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Farage interview: Far-right win in France would doom EU

Former UK Independence Party (UKIP) leader Nigel Farage gestures during an interview with The Associated Press in London, Tuesday, Nov. 29, 2016. Farage addressed the media on how he met US President elect Donald Trump last week. (AP Photo/Frank Augstein)

Former UK Independence Party (UKIP) leader Nigel Farage gestures during an interview with The Associated Press in London, Tuesday, Nov. 29, 2016. Farage addressed the media on how he met US President elect Donald Trump last week. (AP Photo/Frank Augstein)

LONDON — Nigel Farage is reveling in his successful campaign to take Britain out of the European Union, buddying up to Donald Trump and predicting the fire he helped kindle may soon spread to France and finally torch the European integration project.

Heady stuff for a man who was defeated in his 2015 bid for a seat in the British Parliament and who is no longer at the helm of Britain's right-wing UK Independence Party.

Farage is scorned by Britain's power elite but is hardly languishing in obscurity, thanks to his remarkable access to U.S. President-elect Trump. A photo of the two celebrating Trump's win has gone viral.

A Farage interview Tuesday with The Associated Press in his London office began only after an aide took down a painting depicting the EU as a cadaver in a morgue.

Farage said the anti-elite passions that fueled both Britain's Brexit referendum in June and Trump's victory in the United States are spreading to France and other countries and may soon splinter the 28-nation EU.

He's looking to Marine Le Pen, the leader of France's far-right National Front, as the next possible beneficiary as France holds a presidential election next spring.

"If she did win, it would be the end of the European project," said Farage, who says that the polls now showing Le Pen unlikely to triumph may be just as flawed as the polls that indicated British voters would reject Brexit and those that said U.S. voters would not elect Trump.

Farage, 52, has not decided whether to endorse Le Pen because of concerns about many of her party's past positions, which include anti-Semitic comments by her father, a co-founder of the party. But Farage sees the spreading anti-establishment fervour as a validation of his 25-year crusade to torpedo European integration.

Farage, who launched his movement after a successful career as a metals trader, credits his passionate pursuit of Brexit with bringing him into close contact with Trump's inner circle, particularly senior advisers Stephen Bannon and Kellyanne Conway.

"They saw Brexit as a source of potential inspiration to Trump's activists and Trump's potential voters," Farage said. "So the link was Brexit, about the little people beating the establishment. And the human link was people like Bannon. I've known them for years and they've been supporting my efforts for years."

Farage's longstanding ties to what not so long ago was seen as a fringe group on the far-right of American politics paid major dividends after the U.S. election, when he became the first foreign politician to have a personal meeting with Trump — at the president-elect's New York penthouse, no less.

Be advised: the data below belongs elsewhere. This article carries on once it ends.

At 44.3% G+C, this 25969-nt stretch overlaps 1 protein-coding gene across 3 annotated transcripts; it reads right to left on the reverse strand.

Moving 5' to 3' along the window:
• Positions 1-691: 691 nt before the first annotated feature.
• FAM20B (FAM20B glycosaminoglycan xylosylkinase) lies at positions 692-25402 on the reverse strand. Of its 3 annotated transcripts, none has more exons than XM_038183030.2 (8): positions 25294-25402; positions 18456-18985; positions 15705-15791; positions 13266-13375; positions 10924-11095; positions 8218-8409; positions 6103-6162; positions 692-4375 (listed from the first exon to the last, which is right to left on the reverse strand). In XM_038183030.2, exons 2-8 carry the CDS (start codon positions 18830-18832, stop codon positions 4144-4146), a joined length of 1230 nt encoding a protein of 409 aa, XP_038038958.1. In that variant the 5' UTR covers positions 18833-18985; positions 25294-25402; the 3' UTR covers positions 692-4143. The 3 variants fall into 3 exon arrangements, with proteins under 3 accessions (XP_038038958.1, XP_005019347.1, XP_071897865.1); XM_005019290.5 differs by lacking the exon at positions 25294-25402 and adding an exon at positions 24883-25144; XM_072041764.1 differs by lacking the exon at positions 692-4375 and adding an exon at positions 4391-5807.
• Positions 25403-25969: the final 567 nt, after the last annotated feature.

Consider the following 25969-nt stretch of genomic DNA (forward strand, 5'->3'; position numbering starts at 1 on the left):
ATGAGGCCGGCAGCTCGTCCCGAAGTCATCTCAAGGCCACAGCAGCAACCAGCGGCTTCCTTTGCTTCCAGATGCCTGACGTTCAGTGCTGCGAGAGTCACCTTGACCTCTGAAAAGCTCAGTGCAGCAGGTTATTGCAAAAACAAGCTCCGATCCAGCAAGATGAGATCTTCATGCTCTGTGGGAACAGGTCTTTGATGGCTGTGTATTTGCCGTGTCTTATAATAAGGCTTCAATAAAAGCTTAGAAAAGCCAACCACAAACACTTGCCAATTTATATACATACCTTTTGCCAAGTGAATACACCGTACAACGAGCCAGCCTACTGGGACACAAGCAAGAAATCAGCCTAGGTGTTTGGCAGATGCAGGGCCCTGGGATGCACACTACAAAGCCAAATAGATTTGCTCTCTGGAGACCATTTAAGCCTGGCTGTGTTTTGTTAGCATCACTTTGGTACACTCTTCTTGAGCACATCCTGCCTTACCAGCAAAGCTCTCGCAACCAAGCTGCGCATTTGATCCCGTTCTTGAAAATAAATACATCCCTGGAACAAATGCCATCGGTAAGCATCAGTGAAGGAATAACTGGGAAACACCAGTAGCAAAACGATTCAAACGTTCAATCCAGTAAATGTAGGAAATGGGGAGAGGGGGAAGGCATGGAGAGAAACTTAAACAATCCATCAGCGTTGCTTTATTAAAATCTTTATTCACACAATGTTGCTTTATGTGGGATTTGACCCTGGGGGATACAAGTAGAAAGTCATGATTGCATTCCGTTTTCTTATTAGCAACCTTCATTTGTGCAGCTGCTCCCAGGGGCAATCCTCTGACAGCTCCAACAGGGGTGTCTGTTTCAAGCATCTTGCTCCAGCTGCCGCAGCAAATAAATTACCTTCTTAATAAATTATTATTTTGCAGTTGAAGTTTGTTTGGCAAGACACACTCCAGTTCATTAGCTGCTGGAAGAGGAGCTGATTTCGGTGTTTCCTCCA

Farage claims the meeting was a happy accident. He said he travelled from Florida to New York to congratulate his friends on the Trump team — to take them out for a drink and dinner — and mentioned that he'd like to congratulate Trump in person. The next thing he knew, Farage says, he was taking a golden elevator to the Trump Tower penthouse for an extended meeting with the president-elect.

"All the best things in life happen by coincidence, not by planning," he said. "It's like a good party, either it happens or it doesn't."

The meeting, highlighted by a photograph of the two men with beaming smiles, was followed days later by Trump's unusual suggestion that Farage should be made Britain's ambassador to the United States.

The breach in diplomatic protocol put British Prime Minister Theresa May in an awkward position — she was only the 10th foreign leader that Trump contacted — because it seemed that Farage, who had no official government role, not even a seat in Parliament, had undue influence over the incoming leader of Britain's most vital ally.

"For some reason the president-elect seems to have confidence in me," Farage said. "I know quite a lot of the team around him. And then you have Downing Street, the politicians and apparatchiks who've been very rude about Trump throughout the campaign."

He said May, the leader of Britain's ruling Conservative Party, turned down his offer to help build bridges to Trump, a move he called petty tribalism.

His real problem with May is her government's slow pace of actually implementing Brexit — a British exit from the EU. The prime minister has said she will start the formal exit procedure by the end of March.

"She takes the premiership and says Brexit means Brexit and nearly five months have gone by and nothing has happened," Farage said. "There's no direction, no vision ... It may be the people have spoken but don't get quite what they've voted for."

Farage is casting about for a new role. He stepped down as acting UKIP leader on Monday — despite his many years building the party, it has only one of the 650 seats in Britain's House of Commons — and says he is travelling to the United States shortly "as a tourist."

Does that mean he's looking for a job in the Trump administration?

"I don't think so," said Farage. "I'm a British passport holder, so I would consider that to be quite unlikely."